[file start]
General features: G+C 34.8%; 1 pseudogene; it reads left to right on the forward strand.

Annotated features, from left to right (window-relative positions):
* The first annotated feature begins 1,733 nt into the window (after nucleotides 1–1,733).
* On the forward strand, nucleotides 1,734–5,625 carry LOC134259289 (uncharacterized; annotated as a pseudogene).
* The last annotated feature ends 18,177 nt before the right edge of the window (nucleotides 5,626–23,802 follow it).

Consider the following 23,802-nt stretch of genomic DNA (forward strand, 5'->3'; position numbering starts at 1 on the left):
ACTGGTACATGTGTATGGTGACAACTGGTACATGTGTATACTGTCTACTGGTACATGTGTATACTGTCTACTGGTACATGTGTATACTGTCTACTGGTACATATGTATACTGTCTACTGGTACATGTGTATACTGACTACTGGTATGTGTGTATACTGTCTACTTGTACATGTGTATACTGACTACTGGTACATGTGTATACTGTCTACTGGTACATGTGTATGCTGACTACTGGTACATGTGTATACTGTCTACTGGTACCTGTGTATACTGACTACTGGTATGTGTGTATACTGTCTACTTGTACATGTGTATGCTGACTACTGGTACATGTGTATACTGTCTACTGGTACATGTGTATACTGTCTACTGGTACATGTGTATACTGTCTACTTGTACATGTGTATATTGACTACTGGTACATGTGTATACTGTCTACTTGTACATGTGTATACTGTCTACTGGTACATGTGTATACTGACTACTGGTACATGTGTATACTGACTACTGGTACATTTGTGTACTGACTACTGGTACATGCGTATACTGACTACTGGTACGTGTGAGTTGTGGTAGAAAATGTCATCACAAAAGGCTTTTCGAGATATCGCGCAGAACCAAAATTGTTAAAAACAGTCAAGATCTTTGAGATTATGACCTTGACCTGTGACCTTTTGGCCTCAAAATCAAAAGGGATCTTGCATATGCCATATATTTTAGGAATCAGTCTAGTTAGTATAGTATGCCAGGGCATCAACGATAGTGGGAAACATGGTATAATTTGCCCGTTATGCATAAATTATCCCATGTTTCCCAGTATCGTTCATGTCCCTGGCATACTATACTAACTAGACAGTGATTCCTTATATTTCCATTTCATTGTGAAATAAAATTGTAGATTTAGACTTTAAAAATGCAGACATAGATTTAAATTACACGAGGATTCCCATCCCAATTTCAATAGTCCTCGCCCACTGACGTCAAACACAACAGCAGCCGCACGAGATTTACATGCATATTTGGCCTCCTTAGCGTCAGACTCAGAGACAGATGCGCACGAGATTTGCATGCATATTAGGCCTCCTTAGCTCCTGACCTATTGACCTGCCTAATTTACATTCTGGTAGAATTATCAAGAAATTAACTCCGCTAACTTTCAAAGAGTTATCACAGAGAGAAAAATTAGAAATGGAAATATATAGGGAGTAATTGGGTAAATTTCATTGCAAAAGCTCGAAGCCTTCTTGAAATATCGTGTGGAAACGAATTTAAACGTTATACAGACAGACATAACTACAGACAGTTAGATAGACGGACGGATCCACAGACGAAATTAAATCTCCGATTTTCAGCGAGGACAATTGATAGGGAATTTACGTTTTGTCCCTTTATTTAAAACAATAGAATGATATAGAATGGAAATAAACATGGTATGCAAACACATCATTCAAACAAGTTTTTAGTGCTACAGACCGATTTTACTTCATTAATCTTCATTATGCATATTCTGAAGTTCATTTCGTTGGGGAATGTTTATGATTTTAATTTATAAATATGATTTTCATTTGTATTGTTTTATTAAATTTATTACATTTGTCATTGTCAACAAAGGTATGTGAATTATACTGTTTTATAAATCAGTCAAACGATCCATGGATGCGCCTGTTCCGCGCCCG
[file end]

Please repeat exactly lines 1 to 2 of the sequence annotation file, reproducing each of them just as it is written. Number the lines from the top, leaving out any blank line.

General features: G+C 34.8%; 1 pseudogene; it reads left to right on the forward strand.

Annotated features, from left to right (window-relative positions):